Crovitz on our Broken Patent System

It’s a little old, but I wanted to highlight an excellent column by L. Gordon Crovitz, the Wall Street Journal publisher turned technology columnist, about the damage our broken patent system is doing to innovation:

Companies as diverse as Verizon, Google, Cisco and Hewlett-Packard recently formed the Allied Security Trust to buy patents they may want to use some day and that otherwise could end up in the hands of “patent trolls.” These firms buy up old patents not to produce anything, but instead to work the system to extract settlements. A similar group formed against trolls to protect the Linux open-source operating system. A Google executive explained that helping to buy up and license patents is the “legal equivalent of taking a long, deep, relaxing breath.” Companies can rest easier, and legitimate inventors get paid for their work.

These corporate trusts seem like odd ways to protect products, but the memory is still fresh of the BlackBerry device almost being forced to shut down. Parent company Research in Motion paid more than $600 million in 2006 to settle a case. But in this and many other cases, companies can’t be sure whether or not they are complying with patent law. For example, by one estimate there are more than 4,000 patents that must be reviewed and potentially licensed by firms selling products or services online. The legal abuses arising from uncertainty are legion. More than 100 companies are being sued for alleged patent infringement by using text messaging internationally.

When our most innovative companies are spending large sums to buy protection from the patent system, you know something has gone awry. Crovitz also highlights important new research suggesting that outside of the pharmaceutical and chemical industries, the patent system as a whole actually creates a net disincentive for innovation:

New empirical research by Boston University law professors James Bessen and Michael Meurer, reported in their book, “Patent Failure,” found that the value of pharmaceutical patents outweighed the costs of pharmaceutical-patent litigation. But for all other industries combined, they estimate that since the mid-1990s, the cost of U.S. patent litigation to alleged infringers ($12 billion in legal and business costs in 1999) is greater than the global profits that companies earn from patents (less than $4 billion in 1999). Since the 1980s, patent litigation has tripled and the probability that a particular patent is litigated within four years has more than doubled. Small inventors feel the brunt of the uncertainty costs, since bigger companies only pay for rights they think the system will protect.

These are shocking findings, but they point to the solution. New drugs require great specificity to earn a patent, whereas patents are often granted to broad, thus vague, innovations in software, communications and other technologies. Ironically, the aggregate value of these technology patents is then wiped out through litigation costs.

Our patent system for most innovations has become patently absurd. It’s a disincentive at a time when we expect software and other technology companies to be the growth engine of the economy. Imagine how much more productive our information-driven economy would be if the patent system lived up to the intention of the Founders, by encouraging progress instead of suppressing it.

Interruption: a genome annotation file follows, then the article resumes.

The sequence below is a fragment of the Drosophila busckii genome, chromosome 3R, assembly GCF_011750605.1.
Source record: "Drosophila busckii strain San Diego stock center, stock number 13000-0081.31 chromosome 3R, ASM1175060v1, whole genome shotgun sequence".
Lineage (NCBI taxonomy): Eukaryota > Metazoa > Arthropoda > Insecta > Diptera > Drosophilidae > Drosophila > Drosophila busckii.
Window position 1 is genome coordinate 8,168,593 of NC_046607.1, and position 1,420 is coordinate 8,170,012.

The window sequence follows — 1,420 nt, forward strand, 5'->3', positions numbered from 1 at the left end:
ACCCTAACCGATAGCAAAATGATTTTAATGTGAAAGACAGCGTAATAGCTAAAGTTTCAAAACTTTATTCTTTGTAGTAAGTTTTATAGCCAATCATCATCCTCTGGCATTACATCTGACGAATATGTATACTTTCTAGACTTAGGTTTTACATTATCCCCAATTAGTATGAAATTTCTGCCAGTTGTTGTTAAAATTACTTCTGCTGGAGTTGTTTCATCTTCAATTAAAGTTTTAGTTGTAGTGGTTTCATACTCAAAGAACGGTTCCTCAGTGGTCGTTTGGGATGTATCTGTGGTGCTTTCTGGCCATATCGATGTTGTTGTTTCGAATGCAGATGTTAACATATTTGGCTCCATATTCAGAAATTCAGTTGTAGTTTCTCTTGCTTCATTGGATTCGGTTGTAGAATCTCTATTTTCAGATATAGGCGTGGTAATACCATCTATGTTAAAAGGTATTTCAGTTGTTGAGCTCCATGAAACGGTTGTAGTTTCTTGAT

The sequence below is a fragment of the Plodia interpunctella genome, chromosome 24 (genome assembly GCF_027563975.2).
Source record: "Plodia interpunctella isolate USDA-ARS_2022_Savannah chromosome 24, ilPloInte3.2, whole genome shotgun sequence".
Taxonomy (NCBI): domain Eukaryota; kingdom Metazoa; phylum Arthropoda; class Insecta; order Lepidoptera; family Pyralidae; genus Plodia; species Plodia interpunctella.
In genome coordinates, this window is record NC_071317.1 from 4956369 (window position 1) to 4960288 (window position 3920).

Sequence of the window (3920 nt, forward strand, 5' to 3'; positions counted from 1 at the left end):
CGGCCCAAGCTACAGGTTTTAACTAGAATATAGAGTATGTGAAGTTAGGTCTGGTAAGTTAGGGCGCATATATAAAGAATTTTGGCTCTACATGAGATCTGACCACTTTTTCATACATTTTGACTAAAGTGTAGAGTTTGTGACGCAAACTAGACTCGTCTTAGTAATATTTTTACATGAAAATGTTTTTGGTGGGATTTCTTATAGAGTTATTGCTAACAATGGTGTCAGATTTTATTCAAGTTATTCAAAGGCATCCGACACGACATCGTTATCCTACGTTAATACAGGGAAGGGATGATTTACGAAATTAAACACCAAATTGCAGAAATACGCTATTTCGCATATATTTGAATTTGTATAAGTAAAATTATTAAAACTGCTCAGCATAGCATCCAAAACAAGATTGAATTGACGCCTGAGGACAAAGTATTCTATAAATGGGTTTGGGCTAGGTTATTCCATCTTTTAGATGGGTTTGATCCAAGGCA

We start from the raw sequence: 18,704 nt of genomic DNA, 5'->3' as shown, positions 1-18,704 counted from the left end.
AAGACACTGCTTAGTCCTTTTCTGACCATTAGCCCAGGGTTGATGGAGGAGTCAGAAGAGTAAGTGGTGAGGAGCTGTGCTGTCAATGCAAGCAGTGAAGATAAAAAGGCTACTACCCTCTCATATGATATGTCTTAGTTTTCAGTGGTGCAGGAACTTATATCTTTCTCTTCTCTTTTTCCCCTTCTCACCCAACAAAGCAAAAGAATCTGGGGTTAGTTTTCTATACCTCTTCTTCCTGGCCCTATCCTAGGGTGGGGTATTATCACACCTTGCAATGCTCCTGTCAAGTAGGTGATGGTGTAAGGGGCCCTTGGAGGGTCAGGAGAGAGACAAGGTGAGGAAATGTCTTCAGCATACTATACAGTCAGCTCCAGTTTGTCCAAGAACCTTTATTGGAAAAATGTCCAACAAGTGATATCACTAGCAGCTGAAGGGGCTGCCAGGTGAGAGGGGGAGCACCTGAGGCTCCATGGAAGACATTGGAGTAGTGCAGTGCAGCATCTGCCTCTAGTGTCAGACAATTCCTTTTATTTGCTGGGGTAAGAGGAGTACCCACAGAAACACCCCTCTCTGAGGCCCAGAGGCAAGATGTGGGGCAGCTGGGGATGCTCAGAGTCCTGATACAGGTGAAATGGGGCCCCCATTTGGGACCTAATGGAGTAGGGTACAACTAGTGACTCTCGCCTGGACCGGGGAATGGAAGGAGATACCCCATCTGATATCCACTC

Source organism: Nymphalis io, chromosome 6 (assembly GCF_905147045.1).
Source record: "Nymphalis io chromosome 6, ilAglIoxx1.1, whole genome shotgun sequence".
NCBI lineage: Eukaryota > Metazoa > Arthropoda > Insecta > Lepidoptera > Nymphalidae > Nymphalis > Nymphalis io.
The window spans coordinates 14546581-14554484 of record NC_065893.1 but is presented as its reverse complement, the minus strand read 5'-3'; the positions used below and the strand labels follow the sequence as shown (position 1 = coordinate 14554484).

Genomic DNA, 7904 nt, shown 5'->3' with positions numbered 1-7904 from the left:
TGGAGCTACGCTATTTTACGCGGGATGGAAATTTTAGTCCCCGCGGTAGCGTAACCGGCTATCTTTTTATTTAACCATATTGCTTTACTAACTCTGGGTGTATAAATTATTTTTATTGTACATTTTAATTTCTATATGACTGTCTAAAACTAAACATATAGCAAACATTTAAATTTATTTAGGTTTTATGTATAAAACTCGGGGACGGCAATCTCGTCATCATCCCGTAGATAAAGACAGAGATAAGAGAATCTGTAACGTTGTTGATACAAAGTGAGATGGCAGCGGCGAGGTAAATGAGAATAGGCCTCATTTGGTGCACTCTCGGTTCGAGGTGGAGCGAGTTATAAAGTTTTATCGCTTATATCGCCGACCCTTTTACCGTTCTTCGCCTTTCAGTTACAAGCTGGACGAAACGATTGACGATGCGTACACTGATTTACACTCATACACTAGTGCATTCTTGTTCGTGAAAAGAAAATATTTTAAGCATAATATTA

It’s great to see another prominent commentator throwing his support behind patent reform.

America’s Self-Destructive Corporate Tax System

A new report from the Tax Foundation notes that America’s corporate tax rate is now 50 percent higher than the average for other industrialized countries. Keep that fact in mind next time you hear a politician “blame the victim” by complaining about companies not paying enough tax or whining that businesses are moving jobs overseas:

…for the 17th consecutive year the average rate of corporate taxes in non-U.S. countries fell while the U.S. corporate tax rate stayed the same. As a result, the overall U.S. corporate tax rate is now 50 percent higher than the OECD average. …The U.S. continues to have the second-highest combined federal-state corporate tax rate among industrialized countries at 39.3 percent. Only Japan has a higher overall corporate tax rate at 39.5 percent. By contrast, the average corporate tax rate among OECD countries has fallen a full percentage point in the past year, from 27.6 percent to 26.6 percent. Ireland’s 12.5 percent corporate tax rate remains the lowest among OECD nations. The OECD data shows that nine of the 30 OECD member nations have lower corporate tax rates in 2008 than in 2007, including Canada, Germany, New Zealand, Spain, the United Kingdom, Italy, Switzerland, the Czech Republic and Iceland. Germany made the biggest change, cutting its corporate rate 8.7 percentage points from 38.9 percent to 30.18 percent. As a result, Germany fell from having the third-highest overall rate to seventh-highest. France now imposes the third-highest rate of 34.4 percent. Italy had the second-largest rate cut, lowering its rate 5.5 percentage points, from 33 percent to 27.5 percent. As a result, Italy dropped in the rankings from seventh-highest to fifteenth-highest. Canada, meanwhile, dropped from fourth- to fifth-highest after cutting its overall corporate rate from 36 percent to 33.5 percent.

New Errors in Georgia

While the wire services bounce back and forth between declaring that Russian forces are attempting to hold Gori or leaving Gori, President Bush has made a statement that promises to embed the United States more deeply in the conflict, and French President Sarkozy has brokered a cease-fire deal that gives the Russians much of what they want and will be hard to square with, for example, Senator McCain’s position.

First, the Sarko peace deal.  As described here, it offered six provisions:

  1. the sides in the conflict should abstain from using force;
  2. all military activities would be terminated;
  3. all persons in the region should have free access to humanitarian aid;
  4. Georgian forces would return to their positions of permanent location before the conflict started;
  5. Russian forces are to withdraw at their previous position but would be allowed to take additional security measures until an international peacekeeping mechanism was set in place;
  6. there was to be a start of the international discussion of the future status of Georgia’s breakaway provinces South Ossetia and Abkhazia.